We were then very fortunate to hear from three incredible keynote speakers:

First was Inger Anderson, Director General of the IUCN, and who on the eve of her talk was confirmed as the new head of the United Nations Environment Programme, making her perhaps the most important person in the world in terms of environmental issues. She gave an excellent, impassioned speech (see here), highlighting the importance of biodiversity for our food, health, jobs and economies, the stability of society, and our identity. She also spoke about the resilience of nature – how it can bounce back if we give it a chance to. She outlined what needed to be done, and the urgency with which we must do it. Finally, she reminded us that if we “get biodiversity right”, then we can secure food and water security, climate mitigation and adaptation, ensuring indigenous people’s rights, sustainable cities and communities, and ultimately world peace. She was passionate and inspiring – a delight to listen to.

Then we heard from Humberto Delgado Rosa (Director of Natural Capital at DG Environment in the European Commission)​, who was also Secretary of State for Environment in Portugal. He opened by saying nature needs new horizons, and spoke about the post 2020 EU strategies. He reminded us that there aren’t three pillars of sustainability, there are three layers: the environment/biosphere/nature is our life support system, without it, we can’t support the upper two layers of society and economy. He also reminded us that climate and ecology are two sides of the same coin – they are not separate issues and solutions for one, can benefit the other. With regards to the value of nature, he emphasised that there are both intrinsic and instrumental values associated with nature, and that the latter allow us to defend it – to show that natural capital is valuable to people. He said we should get a new deal for nature at the next COP in China in 2020. The 2050 vision of living in harmony with nature should not be changed, but we should think about where we want to be in 2030, aligning our targets with the Sustainable Development agenda. That these targets need to be SMART i.e. measurable, reportable and verifiable. He also spoke of the importance of getting the national implementation of the revised CAP right, particularly with regards to the design of Eco-Schemes for Ireland, which should be results-based.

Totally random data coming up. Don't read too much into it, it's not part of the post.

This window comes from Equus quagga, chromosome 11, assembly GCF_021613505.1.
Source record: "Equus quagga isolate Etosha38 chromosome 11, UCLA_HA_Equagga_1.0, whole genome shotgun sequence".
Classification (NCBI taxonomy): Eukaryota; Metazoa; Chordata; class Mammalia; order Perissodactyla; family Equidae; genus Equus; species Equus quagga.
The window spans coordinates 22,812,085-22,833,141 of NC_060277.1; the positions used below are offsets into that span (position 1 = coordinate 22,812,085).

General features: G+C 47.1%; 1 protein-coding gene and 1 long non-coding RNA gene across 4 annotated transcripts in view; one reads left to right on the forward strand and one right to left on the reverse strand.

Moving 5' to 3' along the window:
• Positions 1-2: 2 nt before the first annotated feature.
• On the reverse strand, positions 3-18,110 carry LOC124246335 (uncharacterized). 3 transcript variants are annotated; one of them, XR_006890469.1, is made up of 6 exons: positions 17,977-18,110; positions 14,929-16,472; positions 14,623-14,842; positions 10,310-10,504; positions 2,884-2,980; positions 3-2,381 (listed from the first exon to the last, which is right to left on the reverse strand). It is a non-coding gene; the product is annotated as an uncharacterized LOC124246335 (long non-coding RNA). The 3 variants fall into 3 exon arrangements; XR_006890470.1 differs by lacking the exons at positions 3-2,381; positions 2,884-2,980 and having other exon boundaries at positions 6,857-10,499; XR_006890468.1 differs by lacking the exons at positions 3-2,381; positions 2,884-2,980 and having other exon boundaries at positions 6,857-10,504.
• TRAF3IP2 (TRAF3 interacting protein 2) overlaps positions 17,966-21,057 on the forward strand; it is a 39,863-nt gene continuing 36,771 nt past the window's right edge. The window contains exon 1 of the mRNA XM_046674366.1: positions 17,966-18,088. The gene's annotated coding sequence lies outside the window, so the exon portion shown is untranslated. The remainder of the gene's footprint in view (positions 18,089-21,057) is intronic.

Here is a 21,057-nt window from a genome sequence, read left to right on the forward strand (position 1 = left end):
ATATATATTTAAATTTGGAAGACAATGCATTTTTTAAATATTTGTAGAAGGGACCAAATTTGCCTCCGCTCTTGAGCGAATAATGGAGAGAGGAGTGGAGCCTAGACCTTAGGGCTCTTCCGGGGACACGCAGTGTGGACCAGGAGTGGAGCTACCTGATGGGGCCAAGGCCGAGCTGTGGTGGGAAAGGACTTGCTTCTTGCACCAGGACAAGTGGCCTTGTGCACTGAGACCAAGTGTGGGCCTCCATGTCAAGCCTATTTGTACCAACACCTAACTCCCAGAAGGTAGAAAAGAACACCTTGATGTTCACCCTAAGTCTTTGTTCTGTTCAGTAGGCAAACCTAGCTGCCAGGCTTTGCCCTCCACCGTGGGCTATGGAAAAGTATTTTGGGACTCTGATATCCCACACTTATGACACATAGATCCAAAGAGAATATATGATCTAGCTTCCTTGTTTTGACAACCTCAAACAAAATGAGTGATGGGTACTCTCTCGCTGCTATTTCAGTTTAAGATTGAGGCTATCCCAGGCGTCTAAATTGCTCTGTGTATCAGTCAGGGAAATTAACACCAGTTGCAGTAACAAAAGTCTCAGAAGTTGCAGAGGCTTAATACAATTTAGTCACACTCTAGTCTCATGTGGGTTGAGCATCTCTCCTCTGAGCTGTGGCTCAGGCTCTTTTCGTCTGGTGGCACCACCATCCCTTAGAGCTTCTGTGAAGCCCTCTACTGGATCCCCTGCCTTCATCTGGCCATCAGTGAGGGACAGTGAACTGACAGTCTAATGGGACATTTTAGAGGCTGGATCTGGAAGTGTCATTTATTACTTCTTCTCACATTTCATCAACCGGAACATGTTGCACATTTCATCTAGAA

Finally, President Michael D. Higgins gave a powerful address emphasising that the current economic model is flawed – we need to connect ecology, economics and ethics. He also told us to open our minds, to talk to each other and to listen to each other. To not refer to people as “experts” but as “specialists”, to make them more accessible.  He praised the conference organisers for engaging people across sectors, for moving out of our silos. He said we needed to work in an integrated way and that we need more resources to protect nature, because it underpins everything. He said our progress would be tested by the skills on the ground – we need the necessary humility of scholarship delivered into action, so that farmers can say with confidence that “I am doing this not because I have been told to, but because it is the right thing to do”. And for them to do it based on ancient wisdom as well as new information from specialists.   He also praised the All-Ireland Pollinator Plan and said he was going implement this at the Aras. He said new dialogue was necessary – he empowered the people in the room – we know, we have the actions and we can teach others. He also said that good ideas can be killed by administration (don’t we all just know that!). His speech ran well over the allocated time slot, but was well worth it, and received a standing ovation from the audience.

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Day 2 Plenary speakers and conference organisers. From L-R: Niall Ó Donnchú (DCHG), Hannah Hamilton (IFNC), Jane Stout (TCD/IFNC), Katherine Licken (DCHG), President Higgins, Inger Anderson (IUCN), Humberto Delgado Rosa (EC)​, Deirdre Lynn (NPWS), Ciaran O’Keefe (NPWS)

Michael Ewing (Head of Irish Environmental Pillar), and Tara Shine (Change By Degrees), patiently waited until the closing plenary session to give their impassioned presentations on the national perspective and “Our new horizons: a future perspective”.

Finally, a closing panel comprising Ella McSweeny, Andrew Jackson (UCD), Jane Stout (TCD), John O’Neill (DCCAE) and Ciaran O’Keefe (NPWS), chaired by Eugenie Regan (UNEP-WCMC), gave their sum up of the meeting, and their own personal #1thing4nature. Mine was to continue to contribute to providing the ecological evidence base, but also to work out of my comfort zone – work with other sectors and other disciplines to value, protect and restore nature. Yvonne Buckley then summed up her thoughts from the conference, and ended with a plea for the implementation of the National Biodiversity Action Plan.